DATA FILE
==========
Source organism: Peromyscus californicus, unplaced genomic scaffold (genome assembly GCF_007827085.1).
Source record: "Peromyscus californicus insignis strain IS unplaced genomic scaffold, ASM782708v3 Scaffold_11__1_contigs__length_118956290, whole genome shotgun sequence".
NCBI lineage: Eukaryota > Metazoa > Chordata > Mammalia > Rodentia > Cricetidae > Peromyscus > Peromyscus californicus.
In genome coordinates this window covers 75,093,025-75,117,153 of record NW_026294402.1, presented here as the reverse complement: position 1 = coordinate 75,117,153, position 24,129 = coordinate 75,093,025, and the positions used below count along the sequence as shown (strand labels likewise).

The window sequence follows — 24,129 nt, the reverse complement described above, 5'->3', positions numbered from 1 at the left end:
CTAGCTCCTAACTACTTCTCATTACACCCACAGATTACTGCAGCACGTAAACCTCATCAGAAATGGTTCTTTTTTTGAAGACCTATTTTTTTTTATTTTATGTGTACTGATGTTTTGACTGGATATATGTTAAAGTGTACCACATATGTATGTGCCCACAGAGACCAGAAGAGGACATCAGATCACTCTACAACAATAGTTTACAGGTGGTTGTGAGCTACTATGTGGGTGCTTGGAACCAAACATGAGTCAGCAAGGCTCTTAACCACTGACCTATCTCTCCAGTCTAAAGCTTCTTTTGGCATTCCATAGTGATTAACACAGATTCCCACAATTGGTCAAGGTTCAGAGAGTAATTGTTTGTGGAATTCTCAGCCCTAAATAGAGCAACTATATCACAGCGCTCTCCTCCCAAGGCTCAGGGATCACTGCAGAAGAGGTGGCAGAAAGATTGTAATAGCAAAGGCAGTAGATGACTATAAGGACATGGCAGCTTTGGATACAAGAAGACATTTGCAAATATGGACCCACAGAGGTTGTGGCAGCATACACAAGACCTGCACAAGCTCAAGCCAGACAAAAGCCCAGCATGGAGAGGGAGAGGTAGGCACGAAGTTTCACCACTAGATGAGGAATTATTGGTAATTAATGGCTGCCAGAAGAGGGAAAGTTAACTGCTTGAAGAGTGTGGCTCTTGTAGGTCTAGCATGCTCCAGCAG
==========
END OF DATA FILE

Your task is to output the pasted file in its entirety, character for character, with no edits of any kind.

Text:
Source organism: Peromyscus californicus, unplaced genomic scaffold (genome assembly GCF_007827085.1).
Source record: "Peromyscus californicus insignis strain IS unplaced genomic scaffold, ASM782708v3 Scaffold_11__1_contigs__length_118956290, whole genome shotgun sequence".
NCBI lineage: Eukaryota > Metazoa > Chordata > Mammalia > Rodentia > Cricetidae > Peromyscus > Peromyscus californicus.
In genome coordinates this window covers 75,093,025-75,117,153 of record NW_026294402.1, presented here as the reverse complement: position 1 = coordinate 75,117,153, position 24,129 = coordinate 75,093,025, and the positions used below count along the sequence as shown (strand labels likewise).

The window sequence follows — 24,129 nt, the reverse complement described above, 5'->3', positions numbered from 1 at the left end:
CTAGCTCCTAACTACTTCTCATTACACCCACAGATTACTGCAGCACGTAAACCTCATCAGAAATGGTTCTTTTTTTGAAGACCTATTTTTTTTTATTTTATGTGTACTGATGTTTTGACTGGATATATGTTAAAGTGTACCACATATGTATGTGCCCACAGAGACCAGAAGAGGACATCAGATCACTCTACAACAATAGTTTACAGGTGGTTGTGAGCTACTATGTGGGTGCTTGGAACCAAACATGAGTCAGCAAGGCTCTTAACCACTGACCTATCTCTCCAGTCTAAAGCTTCTTTTGGCATTCCATAGTGATTAACACAGATTCCCACAATTGGTCAAGGTTCAGAGAGTAATTGTTTGTGGAATTCTCAGCCCTAAATAGAGCAACTATATCACAGCGCTCTCCTCCCAAGGCTCAGGGATCACTGCAGAAGAGGTGGCAGAAAGATTGTAATAGCAAAGGCAGTAGATGACTATAAGGACATGGCAGCTTTGGATACAAGAAGACATTTGCAAATATGGACCCACAGAGGTTGTGGCAGCATACACAAGACCTGCACAAGCTCAAGCCAGACAAAAGCCCAGCATGGAGAGGGAGAGGTAGGCACGAAGTTTCACCACTAGATGAGGAATTATTGGTAATTAATGGCTGCCAGAAGAGGGAAAGTTAACTGCTTGAAGAGTGTGGCTCTTGTAGGTCTAGCATGCTCCAGCAG